- Meeting abstract
- Open Access
Effect of inherent misalignment and head motion in neurological PET/MR with the Philips Ingenuity TF – phantom and patient study
© Teuho et al; licensee Springer 2014
- Published: 29 July 2014
- Head Motion
- Parietal Cortex
- Healthy Control Group
- Image Quantification
- Hemispheric Asymmetry
The aim of the study was to evaluate the effect of misalignment and head motion on image quantification in PET/MR with a novel brain phantom and a healthy control group. The phantom was imaged at two time points in PET/MR, concurrently with PET and PET/CT. Phantom images were evaluated visually and the relative difference in hemispheric accumulation was calculated. Difference in cortical accumulation in a healthy control group was evaluated from non-attenuation corrected (NAC) and MR attenuation corrected (MRAC) images. Regional ROI mean values from F18-FDG ratio images and regional hemispheric asymmetries were calculated. Controls were divided to high and low asymmetry groups. A student’s t-test (p<0.005) for group difference and NAC versus MRAC data was performed. Finally, mean PET-MR registration parameters were measured. Only the first phantom scan exhibited asymmetry in lateral frontal cortex (17%) and temporal cortex (19%). Correcting the misalignment of 2.63mm reduced the asymmetry to less than 5%, to a level seen in PET and PET/CT. A significant asymmetry was found in the temporal and parietal cortex between groups in MRAC data with no significant asymmetry in NAC data. Asymmetries in affected MRAC data in temporal and parietal cortex were 9.4% and 11.7%. NAC data from both groups had asymmetry less than 5% in all regions. Both groups had significant y- and z-translation, while only the asymmetry group had significant z-rotation and x-translation. The shift in x-, y-, or z-direction in both groups was less than 4 mm, with no significant differences. Thus, PET-MRAC misalignment may cause under- and overestimation of attenuation in the lines of response on opposite sides of the cortical regions, resulting to asymmetric difference between the hemispheres. Our findings stress the need for novel QC procedures for PET-MR alignment and suggest confirming the quality of PET-MRAC alignment from PET-NAC images.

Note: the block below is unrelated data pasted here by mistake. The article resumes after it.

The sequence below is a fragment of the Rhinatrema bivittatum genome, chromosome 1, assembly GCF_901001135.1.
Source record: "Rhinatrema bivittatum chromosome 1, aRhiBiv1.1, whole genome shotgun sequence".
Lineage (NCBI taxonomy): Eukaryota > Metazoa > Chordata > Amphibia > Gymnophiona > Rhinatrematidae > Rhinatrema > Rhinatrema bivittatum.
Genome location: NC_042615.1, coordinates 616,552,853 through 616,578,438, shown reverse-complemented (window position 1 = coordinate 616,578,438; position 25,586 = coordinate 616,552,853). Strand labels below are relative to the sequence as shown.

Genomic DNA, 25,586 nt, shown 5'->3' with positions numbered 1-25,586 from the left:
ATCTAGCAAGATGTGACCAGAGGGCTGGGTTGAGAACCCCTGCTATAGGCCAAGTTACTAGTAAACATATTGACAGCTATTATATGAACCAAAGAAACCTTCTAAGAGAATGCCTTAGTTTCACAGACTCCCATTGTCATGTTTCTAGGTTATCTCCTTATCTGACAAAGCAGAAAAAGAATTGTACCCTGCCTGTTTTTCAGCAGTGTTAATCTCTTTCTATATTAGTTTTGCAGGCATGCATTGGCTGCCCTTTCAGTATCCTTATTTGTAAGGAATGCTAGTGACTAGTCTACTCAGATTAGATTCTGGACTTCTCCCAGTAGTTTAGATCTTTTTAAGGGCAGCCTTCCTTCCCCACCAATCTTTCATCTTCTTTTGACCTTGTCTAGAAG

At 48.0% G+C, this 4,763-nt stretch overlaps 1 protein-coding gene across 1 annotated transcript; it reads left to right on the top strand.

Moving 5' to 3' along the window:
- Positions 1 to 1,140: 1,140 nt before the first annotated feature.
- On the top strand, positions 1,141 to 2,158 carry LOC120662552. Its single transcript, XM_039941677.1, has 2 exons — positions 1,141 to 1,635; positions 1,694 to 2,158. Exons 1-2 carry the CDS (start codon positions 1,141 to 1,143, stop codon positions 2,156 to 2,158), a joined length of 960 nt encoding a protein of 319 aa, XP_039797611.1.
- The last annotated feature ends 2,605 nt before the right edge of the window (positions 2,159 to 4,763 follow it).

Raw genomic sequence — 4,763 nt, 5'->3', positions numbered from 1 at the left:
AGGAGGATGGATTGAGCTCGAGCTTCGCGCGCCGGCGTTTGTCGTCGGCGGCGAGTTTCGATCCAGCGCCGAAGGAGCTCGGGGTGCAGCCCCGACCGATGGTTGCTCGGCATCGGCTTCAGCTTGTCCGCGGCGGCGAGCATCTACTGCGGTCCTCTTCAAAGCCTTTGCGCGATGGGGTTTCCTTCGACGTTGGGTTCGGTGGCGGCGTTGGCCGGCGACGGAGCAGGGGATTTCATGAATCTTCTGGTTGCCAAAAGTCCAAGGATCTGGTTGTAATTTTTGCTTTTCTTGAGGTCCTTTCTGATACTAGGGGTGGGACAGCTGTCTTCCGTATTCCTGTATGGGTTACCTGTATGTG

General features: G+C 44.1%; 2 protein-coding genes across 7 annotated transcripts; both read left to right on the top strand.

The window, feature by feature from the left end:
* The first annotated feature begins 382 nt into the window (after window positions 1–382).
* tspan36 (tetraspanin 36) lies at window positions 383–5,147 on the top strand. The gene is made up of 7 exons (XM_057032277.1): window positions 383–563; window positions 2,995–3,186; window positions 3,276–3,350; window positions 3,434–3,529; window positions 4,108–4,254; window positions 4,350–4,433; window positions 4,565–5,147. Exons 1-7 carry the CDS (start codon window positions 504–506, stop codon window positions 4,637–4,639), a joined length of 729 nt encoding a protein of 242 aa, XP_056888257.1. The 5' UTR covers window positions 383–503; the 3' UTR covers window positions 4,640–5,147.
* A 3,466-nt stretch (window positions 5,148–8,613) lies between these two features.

This article is published under license to BioMed Central Ltd. This is an Open Access article distributed under the terms of the Creative Commons Attribution License (http://creativecommons.org/licenses/by/4.0), which permits unrestricted use, distribution, and reproduction in any medium, provided the original work is properly cited.